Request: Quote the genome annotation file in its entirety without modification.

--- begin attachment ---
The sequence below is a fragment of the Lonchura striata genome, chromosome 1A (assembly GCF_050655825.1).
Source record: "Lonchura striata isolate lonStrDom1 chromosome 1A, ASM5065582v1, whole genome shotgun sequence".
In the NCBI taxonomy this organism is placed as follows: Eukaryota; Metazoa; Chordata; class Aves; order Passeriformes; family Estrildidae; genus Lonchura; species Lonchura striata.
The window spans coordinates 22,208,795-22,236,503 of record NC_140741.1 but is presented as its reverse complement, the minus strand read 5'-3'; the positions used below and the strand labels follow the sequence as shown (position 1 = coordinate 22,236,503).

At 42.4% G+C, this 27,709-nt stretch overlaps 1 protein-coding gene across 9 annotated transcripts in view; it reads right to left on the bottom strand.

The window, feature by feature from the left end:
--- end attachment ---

The sequence below is a fragment of the Lonchura striata genome, chromosome 1A (assembly GCF_050655825.1).
Source record: "Lonchura striata isolate lonStrDom1 chromosome 1A, ASM5065582v1, whole genome shotgun sequence".
In the NCBI taxonomy this organism is placed as follows: Eukaryota; Metazoa; Chordata; class Aves; order Passeriformes; family Estrildidae; genus Lonchura; species Lonchura striata.
The window spans coordinates 22,208,795-22,236,503 of record NC_140741.1 but is presented as its reverse complement, the minus strand read 5'-3'; the positions used below and the strand labels follow the sequence as shown (position 1 = coordinate 22,236,503).

At 42.4% G+C, this 27,709-nt stretch overlaps 1 protein-coding gene across 9 annotated transcripts in view; it reads right to left on the bottom strand.

The window, feature by feature from the left end: